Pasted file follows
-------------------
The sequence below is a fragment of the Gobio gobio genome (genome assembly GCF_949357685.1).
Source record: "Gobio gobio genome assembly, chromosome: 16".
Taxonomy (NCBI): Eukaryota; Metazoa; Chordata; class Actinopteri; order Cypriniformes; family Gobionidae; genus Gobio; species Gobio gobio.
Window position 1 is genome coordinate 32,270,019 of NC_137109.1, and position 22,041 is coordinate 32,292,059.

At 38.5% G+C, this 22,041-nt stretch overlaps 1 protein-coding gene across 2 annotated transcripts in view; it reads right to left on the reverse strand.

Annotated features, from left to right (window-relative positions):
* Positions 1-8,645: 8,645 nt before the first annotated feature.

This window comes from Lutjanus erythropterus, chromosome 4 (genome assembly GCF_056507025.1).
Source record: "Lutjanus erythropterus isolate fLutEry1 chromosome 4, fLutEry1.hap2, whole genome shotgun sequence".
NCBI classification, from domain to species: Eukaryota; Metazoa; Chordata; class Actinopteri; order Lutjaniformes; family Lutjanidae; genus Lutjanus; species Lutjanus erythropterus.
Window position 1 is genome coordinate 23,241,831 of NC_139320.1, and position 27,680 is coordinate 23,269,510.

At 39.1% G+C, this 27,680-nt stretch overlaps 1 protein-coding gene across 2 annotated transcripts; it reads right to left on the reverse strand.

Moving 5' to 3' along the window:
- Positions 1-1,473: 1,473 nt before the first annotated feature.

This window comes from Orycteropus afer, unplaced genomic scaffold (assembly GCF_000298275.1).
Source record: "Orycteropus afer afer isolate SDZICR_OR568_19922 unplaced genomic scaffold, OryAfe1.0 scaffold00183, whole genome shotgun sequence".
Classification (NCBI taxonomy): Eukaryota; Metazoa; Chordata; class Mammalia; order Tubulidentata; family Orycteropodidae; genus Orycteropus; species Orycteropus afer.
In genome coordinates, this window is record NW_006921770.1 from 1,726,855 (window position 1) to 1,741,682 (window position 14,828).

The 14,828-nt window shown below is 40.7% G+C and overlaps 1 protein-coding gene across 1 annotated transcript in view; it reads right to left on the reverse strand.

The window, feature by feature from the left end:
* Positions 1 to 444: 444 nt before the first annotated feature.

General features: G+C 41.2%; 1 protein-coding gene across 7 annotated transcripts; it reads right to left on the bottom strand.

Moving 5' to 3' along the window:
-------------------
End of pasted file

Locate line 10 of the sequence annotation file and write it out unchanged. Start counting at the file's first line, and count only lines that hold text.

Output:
NCBI classification, from domain to species: Eukaryota; Metazoa; Chordata; class Actinopteri; order Lutjaniformes; family Lutjanidae; genus Lutjanus; species Lutjanus erythropterus.